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SandDemon
2010-08-29, 01:03 AM
As a newer individual to 4th edition, I've started a guy's night game with very unexperienced players. After finishin the Shadowfell newbie training experience I've been thinking about starting them in a Dark Sun campaign. I've always enjoyed the setting but hoping I can avoid some pitfalls with some of your help.

-Where can I find good info on animal life? I bought the 4th campaign book and they mention a slew of fantasy life that replaced your basics like horses, cows, etc but not seeing where they go over what is what...
-What adventure problems should I look out for specific to this setting?
-What hooks work best? I already have planned arena fights/games and losing water in the sand wastes...
-What do you like/dislike about the setting?
-I heard to avoid the official Dark Sun adventure that was just printed....any other good sources I could use?

Oh and this could derail the thread a little but how do skill challenges work during combat? If it is a free action, can they do more than one on their turn?

Thanks ahead of time, still a 4e DM newb...

Lhurgyof
2010-08-29, 01:17 AM
There's kes'treckles (sp?), Kanks, Mekillots, Inixes, etc. etc.

Dregoth'd be a nice plot hook, dunno what the books say about him, but Dregoth, Ravager of Giants, is a 29th level dragon Kaisharga (basically, he was killed before he could fully ascend to a dragon, but was raised by his first in command as a psionic-magic lich), and he plots against the one who caused his doom, Abalach-Re, and his superior Dray will surley lay waste to the whole anarchic city-state. And he will soon have his revenge...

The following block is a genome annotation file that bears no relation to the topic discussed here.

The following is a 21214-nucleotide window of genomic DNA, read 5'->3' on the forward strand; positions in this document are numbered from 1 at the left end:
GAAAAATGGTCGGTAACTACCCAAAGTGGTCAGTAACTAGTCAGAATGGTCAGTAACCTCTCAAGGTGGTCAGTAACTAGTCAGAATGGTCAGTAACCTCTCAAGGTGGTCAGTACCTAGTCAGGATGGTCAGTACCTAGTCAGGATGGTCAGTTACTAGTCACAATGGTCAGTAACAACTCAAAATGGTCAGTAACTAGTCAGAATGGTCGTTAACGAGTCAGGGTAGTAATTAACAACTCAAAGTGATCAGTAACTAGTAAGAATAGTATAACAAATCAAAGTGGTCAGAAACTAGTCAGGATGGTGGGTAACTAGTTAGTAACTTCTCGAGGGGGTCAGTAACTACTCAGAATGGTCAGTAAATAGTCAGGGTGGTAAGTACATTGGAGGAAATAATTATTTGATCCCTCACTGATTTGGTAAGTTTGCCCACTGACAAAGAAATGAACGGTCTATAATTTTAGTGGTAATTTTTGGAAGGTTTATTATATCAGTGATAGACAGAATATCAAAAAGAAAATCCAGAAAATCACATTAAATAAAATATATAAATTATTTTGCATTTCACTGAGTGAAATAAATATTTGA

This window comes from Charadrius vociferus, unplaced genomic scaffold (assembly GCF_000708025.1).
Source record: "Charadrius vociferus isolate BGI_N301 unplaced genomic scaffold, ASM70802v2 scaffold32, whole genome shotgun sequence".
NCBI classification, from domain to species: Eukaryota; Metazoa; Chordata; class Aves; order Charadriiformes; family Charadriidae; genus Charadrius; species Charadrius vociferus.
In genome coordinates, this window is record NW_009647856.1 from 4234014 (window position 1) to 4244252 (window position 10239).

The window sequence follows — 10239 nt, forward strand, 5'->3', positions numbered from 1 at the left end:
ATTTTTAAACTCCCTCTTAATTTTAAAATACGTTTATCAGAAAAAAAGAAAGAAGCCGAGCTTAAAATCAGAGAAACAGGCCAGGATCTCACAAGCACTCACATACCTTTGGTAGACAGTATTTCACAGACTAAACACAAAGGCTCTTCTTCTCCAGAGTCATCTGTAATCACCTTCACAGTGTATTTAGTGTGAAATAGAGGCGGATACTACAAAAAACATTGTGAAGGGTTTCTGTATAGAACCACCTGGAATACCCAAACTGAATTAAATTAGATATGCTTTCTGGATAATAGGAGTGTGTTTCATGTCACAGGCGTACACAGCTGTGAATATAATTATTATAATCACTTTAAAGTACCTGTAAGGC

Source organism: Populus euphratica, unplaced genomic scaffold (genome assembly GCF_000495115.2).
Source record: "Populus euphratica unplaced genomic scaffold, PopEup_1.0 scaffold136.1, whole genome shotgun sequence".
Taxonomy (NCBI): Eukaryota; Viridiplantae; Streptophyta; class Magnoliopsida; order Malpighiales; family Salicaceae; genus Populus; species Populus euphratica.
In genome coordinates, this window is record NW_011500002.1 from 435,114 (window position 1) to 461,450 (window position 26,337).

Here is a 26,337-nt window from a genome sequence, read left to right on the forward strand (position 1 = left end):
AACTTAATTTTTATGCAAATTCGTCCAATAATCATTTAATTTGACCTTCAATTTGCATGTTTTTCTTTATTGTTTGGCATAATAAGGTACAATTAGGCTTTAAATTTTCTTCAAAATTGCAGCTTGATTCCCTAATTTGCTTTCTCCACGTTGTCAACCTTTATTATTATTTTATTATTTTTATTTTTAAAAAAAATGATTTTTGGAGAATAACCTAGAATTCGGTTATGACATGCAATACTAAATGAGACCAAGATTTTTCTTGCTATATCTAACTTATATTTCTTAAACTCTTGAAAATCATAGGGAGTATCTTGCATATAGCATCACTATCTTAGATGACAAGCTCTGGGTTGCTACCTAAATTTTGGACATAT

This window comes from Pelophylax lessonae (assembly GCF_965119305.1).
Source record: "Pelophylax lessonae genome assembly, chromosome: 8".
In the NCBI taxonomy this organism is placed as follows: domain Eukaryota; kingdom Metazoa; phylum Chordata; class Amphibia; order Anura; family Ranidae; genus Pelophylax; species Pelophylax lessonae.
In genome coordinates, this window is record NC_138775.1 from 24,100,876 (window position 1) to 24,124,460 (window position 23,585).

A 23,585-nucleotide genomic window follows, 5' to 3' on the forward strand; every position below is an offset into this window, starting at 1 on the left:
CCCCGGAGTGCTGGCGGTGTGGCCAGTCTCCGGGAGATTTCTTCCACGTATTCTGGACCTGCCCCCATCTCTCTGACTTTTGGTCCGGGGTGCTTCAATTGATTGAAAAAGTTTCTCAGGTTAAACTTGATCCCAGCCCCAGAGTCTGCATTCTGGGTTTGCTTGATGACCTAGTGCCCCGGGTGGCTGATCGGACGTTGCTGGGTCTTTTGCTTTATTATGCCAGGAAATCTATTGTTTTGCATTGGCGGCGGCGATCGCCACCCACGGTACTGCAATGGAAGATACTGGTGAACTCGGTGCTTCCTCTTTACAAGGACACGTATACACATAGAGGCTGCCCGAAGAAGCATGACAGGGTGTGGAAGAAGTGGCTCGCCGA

Teleporting, casting spells willy-nilly, ressurection, and other ways to easily beat long distance travel and weather are pretty sucky.

Eliort
2010-08-29, 02:16 AM
skill checks are a standard action, as i recall, so you can only do them once a turn unless you spend an action point, and why in the world would you do that.

SandDemon
2010-08-29, 02:17 AM
There's kes'treckles (sp?), Kanks, Mekillots, Inixes, etc. etc.

Ya but what the hell are those :smallwink:

SandDemon
2010-08-29, 02:18 AM
skill checks are a standard action, as i recall, so you can only do them once a turn unless you spend an action point, and why in the world would you do that.

The Keep of Shadowfell newbie adventure (link (http://www.wizards.com/DnD/Article.aspx?x=dnd/4news/20090428)) said they were minor and free actions..

Nu
2010-08-29, 02:20 AM
What action a skill check is depends on the skill. The PHB lists what action a particular use of a skill takes. Typically, knowledge checks are free actions, and the rest vary greatly.

Gralamin
2010-08-29, 02:21 AM
Ya but what the hell are those :smallwink:

Some are statted out in the Creature Catalog. Others aren't really mentioned in the books. The easiest way is to go to something like the Dark Sun wiki, or an unofficial conversion, and see it there.

Alternatively, the Dark Sun Novels tend to include animal life, and might be an easier way to learn the setting.

Lhurgyof
2010-08-29, 02:21 AM
Ya but what the hell are those :smallwink:

Kes'Treckles are birds, look a bit like buzzards, kanks are used as mounts and herd like cattle, they are used for their nectar, too. They look like large ants. Mekillots are huge, and used to pull huge loads, they resemble beatles (by Brom's paintings, mekillots with weird ears just dont fit), and inixes are swift lizards used for mounts. There are some others... I'd say to go to Athas.org and look around there, a lot more fluff than you'll find in the Dark Sun campaign guide.

Pic of some critters:

http://www.pathguy.com/athasian_familiars.jpg

And some more:
http://www.pathguy.com/athasian_carriers.jpg

Original Mekillot:
http://i141.photobucket.com/albums/r72/mouthymerc/mekillot.jpg

Original kank:
http://i141.photobucket.com/albums/r72/mouthymerc/kank.jpg